This young man is black.
He likes rap music.
He wears his pants a bit low.
Those three sentences define him for many.
Some assume he is a thug because of how he dresses or because he is black.
I want to take you back to when I met him.
He was in my Spanish class over ten years ago.
I saw something in him right away.
He is quiet but outgoing when he feels welcomed.
He speaks softly and is reserved.
He will let you know what he is thinking when he is ready to tell you.
He is observative, taking his time to figure out what he wants to say or his next move.
It was not all roses in my class.
Sometimes he did not do his work.
Sometimes he got upset or talked back.
We always found our way through, however.
I knew how intelligent he was, and I knew that he could succeed.
When he scored poorly on an assignment, I would tell him, "You are more than this. You can do better."
He would hang his head down low, "I know, Miss. Silva, I know."
So, I pushed him.
Pushed him to do more.
Pushed him to seek more for his life than what society thought he could amount to.
After all, he was a black boy with dreads and pants that hang low, what could he achieve?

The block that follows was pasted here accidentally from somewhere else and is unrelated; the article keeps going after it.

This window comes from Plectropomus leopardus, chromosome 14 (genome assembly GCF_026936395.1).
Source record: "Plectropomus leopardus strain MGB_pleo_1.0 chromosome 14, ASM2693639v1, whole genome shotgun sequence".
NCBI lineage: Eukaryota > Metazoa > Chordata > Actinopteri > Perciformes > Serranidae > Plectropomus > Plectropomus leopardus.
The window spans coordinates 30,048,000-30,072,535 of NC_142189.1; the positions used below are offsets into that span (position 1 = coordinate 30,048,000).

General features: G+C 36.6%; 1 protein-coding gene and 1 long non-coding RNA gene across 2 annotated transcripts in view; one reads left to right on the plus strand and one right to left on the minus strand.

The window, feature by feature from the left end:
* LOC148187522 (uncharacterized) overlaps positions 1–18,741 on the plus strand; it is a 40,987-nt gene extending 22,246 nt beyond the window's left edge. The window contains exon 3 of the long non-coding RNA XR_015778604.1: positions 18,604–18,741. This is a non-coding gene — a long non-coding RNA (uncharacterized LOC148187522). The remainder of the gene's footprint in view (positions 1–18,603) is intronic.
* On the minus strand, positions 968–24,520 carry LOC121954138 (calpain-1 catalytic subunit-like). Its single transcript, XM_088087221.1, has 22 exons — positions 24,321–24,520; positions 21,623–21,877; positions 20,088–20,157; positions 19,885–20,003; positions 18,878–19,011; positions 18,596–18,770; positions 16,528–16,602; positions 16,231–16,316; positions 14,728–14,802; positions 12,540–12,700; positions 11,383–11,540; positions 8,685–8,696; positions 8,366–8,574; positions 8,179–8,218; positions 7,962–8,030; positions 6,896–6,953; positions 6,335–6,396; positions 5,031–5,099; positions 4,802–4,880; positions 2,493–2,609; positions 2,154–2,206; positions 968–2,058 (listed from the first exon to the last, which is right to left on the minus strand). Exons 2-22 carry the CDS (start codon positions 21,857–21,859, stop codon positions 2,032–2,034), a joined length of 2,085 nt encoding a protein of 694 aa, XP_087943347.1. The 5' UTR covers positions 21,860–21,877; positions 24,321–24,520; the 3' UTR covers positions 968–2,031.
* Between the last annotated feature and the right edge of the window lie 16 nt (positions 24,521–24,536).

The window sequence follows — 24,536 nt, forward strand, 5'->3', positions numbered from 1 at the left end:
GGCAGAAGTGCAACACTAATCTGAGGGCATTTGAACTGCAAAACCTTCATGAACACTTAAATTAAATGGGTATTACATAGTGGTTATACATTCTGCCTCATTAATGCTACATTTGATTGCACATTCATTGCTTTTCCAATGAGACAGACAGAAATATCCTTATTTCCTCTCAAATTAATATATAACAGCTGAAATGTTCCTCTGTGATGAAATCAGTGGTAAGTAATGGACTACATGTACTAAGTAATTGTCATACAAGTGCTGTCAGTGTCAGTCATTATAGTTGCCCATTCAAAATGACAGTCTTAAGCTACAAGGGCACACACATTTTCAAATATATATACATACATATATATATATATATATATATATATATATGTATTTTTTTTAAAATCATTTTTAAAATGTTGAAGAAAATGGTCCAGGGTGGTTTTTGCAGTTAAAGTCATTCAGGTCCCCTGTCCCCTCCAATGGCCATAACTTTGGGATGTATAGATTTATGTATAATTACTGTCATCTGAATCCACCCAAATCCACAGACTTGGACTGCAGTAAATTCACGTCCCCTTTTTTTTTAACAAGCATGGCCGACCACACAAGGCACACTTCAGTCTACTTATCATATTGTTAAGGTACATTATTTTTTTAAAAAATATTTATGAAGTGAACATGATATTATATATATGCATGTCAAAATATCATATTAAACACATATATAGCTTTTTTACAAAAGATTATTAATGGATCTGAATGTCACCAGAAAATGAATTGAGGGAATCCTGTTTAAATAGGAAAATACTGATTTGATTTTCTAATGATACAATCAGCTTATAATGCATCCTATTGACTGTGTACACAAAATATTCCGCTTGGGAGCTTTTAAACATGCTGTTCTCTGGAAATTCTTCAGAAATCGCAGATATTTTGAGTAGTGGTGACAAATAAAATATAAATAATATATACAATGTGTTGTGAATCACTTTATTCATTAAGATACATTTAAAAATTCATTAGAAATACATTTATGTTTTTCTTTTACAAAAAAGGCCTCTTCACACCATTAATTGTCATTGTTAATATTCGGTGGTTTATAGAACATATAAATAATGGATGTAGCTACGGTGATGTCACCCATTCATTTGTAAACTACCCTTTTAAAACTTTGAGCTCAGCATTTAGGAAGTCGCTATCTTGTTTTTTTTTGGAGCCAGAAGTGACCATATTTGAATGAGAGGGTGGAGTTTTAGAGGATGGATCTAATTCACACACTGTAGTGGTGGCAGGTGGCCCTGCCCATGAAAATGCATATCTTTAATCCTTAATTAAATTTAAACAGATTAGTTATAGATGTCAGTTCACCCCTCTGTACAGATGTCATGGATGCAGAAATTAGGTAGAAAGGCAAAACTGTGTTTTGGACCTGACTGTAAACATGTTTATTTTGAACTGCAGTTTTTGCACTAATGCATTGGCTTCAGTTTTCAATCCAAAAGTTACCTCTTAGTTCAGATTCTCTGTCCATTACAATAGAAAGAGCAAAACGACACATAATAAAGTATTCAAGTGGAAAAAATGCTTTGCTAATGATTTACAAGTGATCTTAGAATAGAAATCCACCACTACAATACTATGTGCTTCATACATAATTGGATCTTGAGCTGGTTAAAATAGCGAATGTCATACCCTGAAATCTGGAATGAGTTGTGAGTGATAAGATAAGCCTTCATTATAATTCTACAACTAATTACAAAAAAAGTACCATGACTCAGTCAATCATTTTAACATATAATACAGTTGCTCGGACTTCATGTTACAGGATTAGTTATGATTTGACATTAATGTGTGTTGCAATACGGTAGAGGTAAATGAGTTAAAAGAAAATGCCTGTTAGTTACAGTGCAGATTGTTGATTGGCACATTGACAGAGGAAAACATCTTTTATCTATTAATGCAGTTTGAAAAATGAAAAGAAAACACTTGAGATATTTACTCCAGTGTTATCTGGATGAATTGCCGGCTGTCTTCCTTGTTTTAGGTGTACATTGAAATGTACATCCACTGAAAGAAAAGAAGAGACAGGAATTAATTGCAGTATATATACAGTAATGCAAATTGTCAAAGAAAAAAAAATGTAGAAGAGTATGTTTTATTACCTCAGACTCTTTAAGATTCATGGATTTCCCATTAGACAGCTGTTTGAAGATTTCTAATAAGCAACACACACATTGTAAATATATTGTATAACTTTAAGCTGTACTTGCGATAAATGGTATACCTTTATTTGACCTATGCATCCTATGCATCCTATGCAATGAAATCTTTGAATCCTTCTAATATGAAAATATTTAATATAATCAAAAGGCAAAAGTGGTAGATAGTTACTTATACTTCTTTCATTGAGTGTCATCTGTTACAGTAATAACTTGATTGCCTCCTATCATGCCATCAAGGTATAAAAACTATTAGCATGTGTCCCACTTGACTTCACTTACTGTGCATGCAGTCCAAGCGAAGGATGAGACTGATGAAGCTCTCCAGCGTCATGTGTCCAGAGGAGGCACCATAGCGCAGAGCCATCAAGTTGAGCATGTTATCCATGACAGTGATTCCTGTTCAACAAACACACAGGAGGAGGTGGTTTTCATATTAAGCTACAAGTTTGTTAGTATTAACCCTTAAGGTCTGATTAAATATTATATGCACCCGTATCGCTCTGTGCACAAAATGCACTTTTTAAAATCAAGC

They did not see the boy beyond the outer appearance.
I saw his heart where many judged him by his skin.
He was curious and brilliant. He could problem solve at the drop of a dime.
I told him to keep his focus.
I reminded him to never lose sight of the big picture and to keep working hard.
He does not know this, but he inspired me.
In a world that told him he would not amount to much because he was a black boy, he kept going.
In a society that told him he was not worth much because he wore his pants a bit low, he kept going.
In a town that told him dreadlocks meant he would not be able to accomplish much, he kept going.
He defied the odds, and then he crushed them.
He drives a Silverado with wheels so big you would think he was appearing in a Monster Truck Rally.
While he is a fan of rap music, he actually enjoys all music, even country.
He cooks his meals with Spanish black beans and reads the words of Mandela and the Bible.
He is a jack of all trades.
He is much more than the color many cannot see past.
When he graduated from college, I cried.
One day, he messaged me asking for a reference,
"Miss. Silva, I'm applying for both my Doctorate of Physical Therapy and a Master's Degree in Science in Public Health."
I cried again.
I left that classroom many years ago, but the students that changed my life are forever in my heart.
He is one of them.
The dreads are still there.
Sometimes, he still wears his pants a little low.
His name is Robert, and he is much more than black. My hope is that the world sees this too.
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